Just before Christmas I had a long conversation about schools and the experiences we give pupils. Part of it was centered around the lack of experiences some children have had. In most schools I’ve worked in there is no access to art, theatre, music.
I have almost exclusively worked in tough schools in tough areas, firstly in Middlesbrough or Hartlepool and now on the wrong side of the bridge in Whitby. Of the 7 schools I’ve worked in they all have one thing in common. They have all had groups of children who have not had the experiences that many of us take for granted.
I am constantly asking myself the true purpose of what we’re trying to do in school. Obviously the first answer to create Literate and Numerate pupils. Pressure is increasingly on to narrow and focus on the things that are measured, mainly to keep the wolves from our door. I firmly believe however that to do that we have to think bigger, wider and broader.
How we do that is the question? Whether we like it or not we have to fill in the gaps. If a child doesn’t read at home we make sure it happens in school.
In Middlesbrough many children had not been into town (I walked it everyday to get to the station) and they most definitely had not visited the countryside but this in some ways was more understandable. I remember a terrified 11 year old gripping tightly onto my hand as we reached out to feed a cow, they were awestruck by the size.
In my first week at my current school I discovered there were children who had never been to the beach.
‘We’re in Whitby.’
Children who had never listened to the crashing of the waves, never felt sand between their toes, never explored rockpools, never smelt the tangy salty air or tasted it on their lips. I was incredulous and horrified.
‘We’re in Whitby!’
Children who had never built sand castles, collected water in a bucket, dipped their toes in the icy cold sea, screamed and ran back up the beach…Just me on the last one? OK then
I am old enough to remember a SATs writing test that asked children to describe a meal. The mark scheme wanted Marks and Spencers our pupils gave them Aldi. Or as one girl wrote ‘Ba-ba-bah, I’m loving it’
So it comes back to the question of what we are trying to achieve in our schools. If we are talking ‘diminishing the difference’ This is the difference. The difference is in experience, opportunity and aspiration.
Unfortunately creating experiences costs. The bit we shouldn’t be worrying about is the time spent doing these things. If we want writers, or readers then these experiences many of us take for granted can’t be an afterthought. Experiences help children develop language and meaning. Asking children to write without the material to write about, will only get the results you expect. Read Morpurgo’s ‘Giants necklace’ after a morning on a stormy beach and the whole story becomes a much more frightening proposition. (Not a big Morpurgo fan but this story is fab)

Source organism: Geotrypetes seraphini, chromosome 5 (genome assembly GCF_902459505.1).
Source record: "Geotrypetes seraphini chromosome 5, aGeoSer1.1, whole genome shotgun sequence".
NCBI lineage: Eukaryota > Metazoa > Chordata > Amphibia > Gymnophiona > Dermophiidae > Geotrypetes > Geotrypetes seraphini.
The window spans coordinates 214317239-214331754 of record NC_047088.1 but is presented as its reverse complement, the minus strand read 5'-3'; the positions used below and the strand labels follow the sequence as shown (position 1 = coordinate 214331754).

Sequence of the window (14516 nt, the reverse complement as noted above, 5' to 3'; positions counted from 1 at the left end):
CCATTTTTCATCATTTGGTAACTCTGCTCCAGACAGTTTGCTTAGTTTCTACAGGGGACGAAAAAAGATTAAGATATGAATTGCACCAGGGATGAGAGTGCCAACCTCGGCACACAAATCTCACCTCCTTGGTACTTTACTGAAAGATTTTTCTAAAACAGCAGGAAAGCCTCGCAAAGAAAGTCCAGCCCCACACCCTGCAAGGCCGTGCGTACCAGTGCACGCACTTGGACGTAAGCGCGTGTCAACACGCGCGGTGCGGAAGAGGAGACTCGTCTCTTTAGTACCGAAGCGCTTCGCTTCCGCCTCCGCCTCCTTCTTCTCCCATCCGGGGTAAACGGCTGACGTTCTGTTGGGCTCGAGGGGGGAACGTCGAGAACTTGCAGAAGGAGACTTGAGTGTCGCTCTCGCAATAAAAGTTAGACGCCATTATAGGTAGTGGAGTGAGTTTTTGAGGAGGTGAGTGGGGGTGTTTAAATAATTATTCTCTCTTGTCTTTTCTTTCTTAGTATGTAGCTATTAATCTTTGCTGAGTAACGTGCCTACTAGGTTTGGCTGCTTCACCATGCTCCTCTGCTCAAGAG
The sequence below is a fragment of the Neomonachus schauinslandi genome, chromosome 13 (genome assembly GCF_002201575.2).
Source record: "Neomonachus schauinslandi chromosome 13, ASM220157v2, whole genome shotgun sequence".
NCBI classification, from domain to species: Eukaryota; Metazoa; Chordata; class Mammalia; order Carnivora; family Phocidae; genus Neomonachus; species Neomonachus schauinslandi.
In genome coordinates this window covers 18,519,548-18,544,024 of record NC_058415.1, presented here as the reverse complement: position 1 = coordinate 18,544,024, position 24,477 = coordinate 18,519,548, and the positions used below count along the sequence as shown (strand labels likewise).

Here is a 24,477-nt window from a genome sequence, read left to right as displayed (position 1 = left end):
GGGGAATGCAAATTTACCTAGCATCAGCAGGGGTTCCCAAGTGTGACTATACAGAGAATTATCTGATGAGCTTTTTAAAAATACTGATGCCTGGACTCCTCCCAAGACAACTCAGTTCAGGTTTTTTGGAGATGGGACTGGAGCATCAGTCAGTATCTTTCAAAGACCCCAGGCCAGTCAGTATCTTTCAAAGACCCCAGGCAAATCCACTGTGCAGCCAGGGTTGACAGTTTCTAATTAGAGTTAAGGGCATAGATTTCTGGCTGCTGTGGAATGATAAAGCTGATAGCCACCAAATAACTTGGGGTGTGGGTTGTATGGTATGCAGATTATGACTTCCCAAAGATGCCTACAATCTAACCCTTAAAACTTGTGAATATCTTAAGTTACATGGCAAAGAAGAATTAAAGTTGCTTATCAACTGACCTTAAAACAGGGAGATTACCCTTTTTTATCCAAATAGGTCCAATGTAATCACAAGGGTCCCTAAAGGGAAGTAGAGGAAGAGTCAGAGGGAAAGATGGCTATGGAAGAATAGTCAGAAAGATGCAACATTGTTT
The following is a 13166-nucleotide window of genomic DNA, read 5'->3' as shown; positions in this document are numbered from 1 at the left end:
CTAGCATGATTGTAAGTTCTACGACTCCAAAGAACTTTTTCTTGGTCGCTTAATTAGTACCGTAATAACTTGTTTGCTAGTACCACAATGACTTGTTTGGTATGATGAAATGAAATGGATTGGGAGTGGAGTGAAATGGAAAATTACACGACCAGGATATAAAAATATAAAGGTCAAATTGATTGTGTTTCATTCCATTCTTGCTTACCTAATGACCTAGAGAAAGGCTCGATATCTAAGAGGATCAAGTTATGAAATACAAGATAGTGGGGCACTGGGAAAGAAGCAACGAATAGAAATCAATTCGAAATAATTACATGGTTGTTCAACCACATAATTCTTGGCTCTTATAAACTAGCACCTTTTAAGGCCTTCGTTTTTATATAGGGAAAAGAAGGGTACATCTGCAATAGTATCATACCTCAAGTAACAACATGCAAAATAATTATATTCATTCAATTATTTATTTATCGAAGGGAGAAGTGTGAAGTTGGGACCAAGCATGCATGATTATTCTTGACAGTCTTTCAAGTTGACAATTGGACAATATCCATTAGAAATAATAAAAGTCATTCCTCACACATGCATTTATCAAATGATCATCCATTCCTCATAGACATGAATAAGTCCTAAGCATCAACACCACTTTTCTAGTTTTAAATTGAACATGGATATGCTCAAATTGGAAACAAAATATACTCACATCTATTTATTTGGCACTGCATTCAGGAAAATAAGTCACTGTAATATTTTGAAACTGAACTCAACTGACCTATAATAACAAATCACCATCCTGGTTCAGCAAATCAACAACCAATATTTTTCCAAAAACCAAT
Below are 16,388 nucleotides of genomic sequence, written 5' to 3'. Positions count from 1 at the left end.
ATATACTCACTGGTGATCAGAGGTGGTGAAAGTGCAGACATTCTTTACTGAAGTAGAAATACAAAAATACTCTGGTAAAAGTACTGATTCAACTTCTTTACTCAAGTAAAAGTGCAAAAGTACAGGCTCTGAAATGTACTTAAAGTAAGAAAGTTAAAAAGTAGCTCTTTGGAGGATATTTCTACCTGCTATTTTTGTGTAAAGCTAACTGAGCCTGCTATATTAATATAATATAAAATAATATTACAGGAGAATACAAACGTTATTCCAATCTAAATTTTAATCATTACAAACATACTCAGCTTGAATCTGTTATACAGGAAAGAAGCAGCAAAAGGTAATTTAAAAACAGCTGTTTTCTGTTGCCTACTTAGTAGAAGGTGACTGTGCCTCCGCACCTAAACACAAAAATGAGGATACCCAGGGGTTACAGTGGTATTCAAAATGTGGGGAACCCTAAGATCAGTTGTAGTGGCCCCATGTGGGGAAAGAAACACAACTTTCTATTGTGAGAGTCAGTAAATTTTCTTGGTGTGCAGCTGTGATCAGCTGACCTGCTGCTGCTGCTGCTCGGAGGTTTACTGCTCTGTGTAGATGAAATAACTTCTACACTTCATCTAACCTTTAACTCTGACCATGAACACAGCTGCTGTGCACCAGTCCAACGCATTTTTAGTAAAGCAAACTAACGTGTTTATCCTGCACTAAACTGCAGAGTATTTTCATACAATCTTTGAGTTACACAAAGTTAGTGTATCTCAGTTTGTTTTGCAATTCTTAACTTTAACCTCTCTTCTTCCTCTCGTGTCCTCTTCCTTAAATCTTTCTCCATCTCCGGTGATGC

Effectively planning experiences and how they enhance and develop the curriculum are key.
Below is a menu of response following a visit to a residential experience. All had been previously taught. The children’s independent responses gave us a much clearer picture of them as writers. More importantly they wanted to write and had something to say. Choice can also be an incredibly powerful motivator.
Experience is not less, it is more. Education is bigger than schooling. The question what roles do schools play in this?
‘Here is a picture of a beach.’ ‘This is a cow.’ ‘This is a castle.’
As a school for us offering these things is non-negotiable. It’s part of what we do. These are our pledges. The list as yet isn’t complete.
We will get the opportunity to…..
¨Build a den or a shelter
¨See a show at the theatre
¨Perform on stage to a real audience
¨Take part in a competition
¨Spend time on the beach and dig a really big hole.
¨Go rock pooling
¨Cook a meal and eat it with your family
¨Pay for something real in a shop
¨Spend a night camping
¨Cook on a fire
¨Visit a city
¨Climb a tree
¨Arrange a journey
¨Share work with a real audience.
¨Plant a plant/flower or tree. Look after it and watch it grow. If it’s edible eat it!
¨Go fossil hunting
¨Have a water fight
¨Go sledging or mud sliding in a potato sack.
¨Have a picnic which you’ve made yourself
¨Follow a map to go on an adventure.
So again the question is not what we’ve got to do, we all know our endpoints, but rather how are we going to do it?
So to steal from W.B.Yeats ‘Education is not the filling of a pail but rather the lighting of a fire.’
I really love the pledges idea Simon. The same phenomena happens here, where we discover we have pupils who genuinely don’t realise that they live in London, and haven’t ever been on the Underground. It is an expensive game giving experiences that take the kids out of their common experience, but it can be done cheaply too. I was surprised how easy it was to put together our own ‘out in the forest’ experience without using a tour operator – it saved us a lot of money and we only needed to pay for the hostel and the travel. Still expensive, but much less so.
Some of the better trips we have done have been weird little free ones (though I know we have a very different range of options to Whitby)
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Thats the thing it is not just because you are a distance away. We have a scrubby patch of woodland that is now overused. Trained staff in beach and forest schools. Plan curriculum to include and embrace experience. This is our major gap. We blag a lot as well.
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